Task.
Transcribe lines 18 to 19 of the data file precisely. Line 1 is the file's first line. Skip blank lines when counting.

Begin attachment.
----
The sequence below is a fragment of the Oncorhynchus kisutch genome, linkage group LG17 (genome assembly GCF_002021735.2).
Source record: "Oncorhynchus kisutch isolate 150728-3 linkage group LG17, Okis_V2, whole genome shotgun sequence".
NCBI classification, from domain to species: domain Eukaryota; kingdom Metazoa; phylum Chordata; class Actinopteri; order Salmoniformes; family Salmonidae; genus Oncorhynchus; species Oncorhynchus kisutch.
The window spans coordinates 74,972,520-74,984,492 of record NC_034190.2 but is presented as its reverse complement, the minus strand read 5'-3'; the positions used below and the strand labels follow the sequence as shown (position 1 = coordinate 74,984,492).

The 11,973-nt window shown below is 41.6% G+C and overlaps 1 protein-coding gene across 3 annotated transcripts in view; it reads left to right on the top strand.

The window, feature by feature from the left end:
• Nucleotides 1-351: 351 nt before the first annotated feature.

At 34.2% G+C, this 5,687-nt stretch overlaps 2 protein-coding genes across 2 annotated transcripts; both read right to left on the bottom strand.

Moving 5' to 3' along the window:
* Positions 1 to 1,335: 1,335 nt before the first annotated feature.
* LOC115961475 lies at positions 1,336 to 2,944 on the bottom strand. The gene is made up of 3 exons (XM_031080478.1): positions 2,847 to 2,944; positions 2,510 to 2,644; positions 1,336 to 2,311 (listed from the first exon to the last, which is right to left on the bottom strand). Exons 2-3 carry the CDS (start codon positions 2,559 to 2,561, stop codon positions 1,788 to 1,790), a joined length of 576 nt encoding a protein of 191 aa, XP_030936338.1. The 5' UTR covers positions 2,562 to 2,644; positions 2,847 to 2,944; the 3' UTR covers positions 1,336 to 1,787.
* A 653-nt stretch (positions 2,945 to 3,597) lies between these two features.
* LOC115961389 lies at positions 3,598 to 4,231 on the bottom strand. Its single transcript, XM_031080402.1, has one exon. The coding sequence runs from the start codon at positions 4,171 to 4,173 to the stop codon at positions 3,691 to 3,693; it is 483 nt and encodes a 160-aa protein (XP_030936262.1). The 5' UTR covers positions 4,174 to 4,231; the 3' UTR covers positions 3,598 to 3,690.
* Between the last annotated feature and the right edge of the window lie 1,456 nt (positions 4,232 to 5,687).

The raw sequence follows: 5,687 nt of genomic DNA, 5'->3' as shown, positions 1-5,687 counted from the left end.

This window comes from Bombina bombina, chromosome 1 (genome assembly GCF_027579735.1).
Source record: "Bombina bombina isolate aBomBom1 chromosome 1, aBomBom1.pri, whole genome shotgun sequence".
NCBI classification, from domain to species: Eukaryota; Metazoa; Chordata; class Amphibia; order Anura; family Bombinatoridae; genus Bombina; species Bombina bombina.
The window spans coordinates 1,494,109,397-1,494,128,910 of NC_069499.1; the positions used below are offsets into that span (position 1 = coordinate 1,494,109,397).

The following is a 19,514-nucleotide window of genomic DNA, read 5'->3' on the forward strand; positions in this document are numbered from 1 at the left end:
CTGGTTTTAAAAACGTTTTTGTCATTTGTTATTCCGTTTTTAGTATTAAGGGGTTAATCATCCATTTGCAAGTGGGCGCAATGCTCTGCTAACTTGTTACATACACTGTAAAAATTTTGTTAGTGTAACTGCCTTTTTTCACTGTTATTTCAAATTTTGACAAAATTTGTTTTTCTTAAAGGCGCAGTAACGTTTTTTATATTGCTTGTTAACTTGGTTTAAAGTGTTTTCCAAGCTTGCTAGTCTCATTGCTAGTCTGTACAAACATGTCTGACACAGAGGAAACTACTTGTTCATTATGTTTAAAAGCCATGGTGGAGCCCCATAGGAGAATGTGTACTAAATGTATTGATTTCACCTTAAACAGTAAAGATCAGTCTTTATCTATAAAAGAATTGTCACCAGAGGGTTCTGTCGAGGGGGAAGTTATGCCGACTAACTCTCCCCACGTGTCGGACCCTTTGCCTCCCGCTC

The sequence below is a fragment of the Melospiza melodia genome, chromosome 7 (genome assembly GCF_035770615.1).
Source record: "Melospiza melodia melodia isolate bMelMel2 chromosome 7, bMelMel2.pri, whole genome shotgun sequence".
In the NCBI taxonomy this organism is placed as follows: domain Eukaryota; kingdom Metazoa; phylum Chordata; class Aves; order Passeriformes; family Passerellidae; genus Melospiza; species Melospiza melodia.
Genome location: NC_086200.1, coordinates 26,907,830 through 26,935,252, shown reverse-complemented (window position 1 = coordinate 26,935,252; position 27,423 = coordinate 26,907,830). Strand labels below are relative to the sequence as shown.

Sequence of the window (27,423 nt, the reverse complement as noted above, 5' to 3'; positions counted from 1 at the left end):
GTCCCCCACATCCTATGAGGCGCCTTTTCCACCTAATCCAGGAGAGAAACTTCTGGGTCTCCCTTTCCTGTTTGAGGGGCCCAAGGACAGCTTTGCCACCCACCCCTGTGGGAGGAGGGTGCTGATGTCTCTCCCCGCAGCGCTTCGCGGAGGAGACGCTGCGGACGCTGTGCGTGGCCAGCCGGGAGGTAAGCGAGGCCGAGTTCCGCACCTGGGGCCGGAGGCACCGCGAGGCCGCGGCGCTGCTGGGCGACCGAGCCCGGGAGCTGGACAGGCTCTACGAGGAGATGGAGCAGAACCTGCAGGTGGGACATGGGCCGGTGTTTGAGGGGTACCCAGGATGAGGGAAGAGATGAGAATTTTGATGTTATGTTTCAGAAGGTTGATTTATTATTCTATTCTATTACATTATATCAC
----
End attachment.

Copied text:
NCBI classification, from domain to species: Eukaryota; Metazoa; Chordata; class Amphibia; order Anura; family Bombinatoridae; genus Bombina; species Bombina bombina.
The window spans coordinates 1,494,109,397-1,494,128,910 of NC_069499.1; the positions used below are offsets into that span (position 1 = coordinate 1,494,109,397).